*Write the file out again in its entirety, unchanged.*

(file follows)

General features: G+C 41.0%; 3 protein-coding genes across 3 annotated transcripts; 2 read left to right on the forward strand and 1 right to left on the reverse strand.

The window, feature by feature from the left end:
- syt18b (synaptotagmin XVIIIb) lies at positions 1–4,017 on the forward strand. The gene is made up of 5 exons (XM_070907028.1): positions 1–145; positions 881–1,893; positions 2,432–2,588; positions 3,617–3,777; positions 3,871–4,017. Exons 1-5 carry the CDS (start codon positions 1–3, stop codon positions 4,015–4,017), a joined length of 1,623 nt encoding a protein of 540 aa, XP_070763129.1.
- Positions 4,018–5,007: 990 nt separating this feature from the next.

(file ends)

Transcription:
General features: G+C 41.0%; 3 protein-coding genes across 3 annotated transcripts; 2 read left to right on the forward strand and 1 right to left on the reverse strand.

The window, feature by feature from the left end:
- syt18b (synaptotagmin XVIIIb) lies at positions 1–4,017 on the forward strand. The gene is made up of 5 exons (XM_070907028.1): positions 1–145; positions 881–1,893; positions 2,432–2,588; positions 3,617–3,777; positions 3,871–4,017. Exons 1-5 carry the CDS (start codon positions 1–3, stop codon positions 4,015–4,017), a joined length of 1,623 nt encoding a protein of 540 aa, XP_070763129.1.
- Positions 4,018–5,007: 990 nt separating this feature from the next.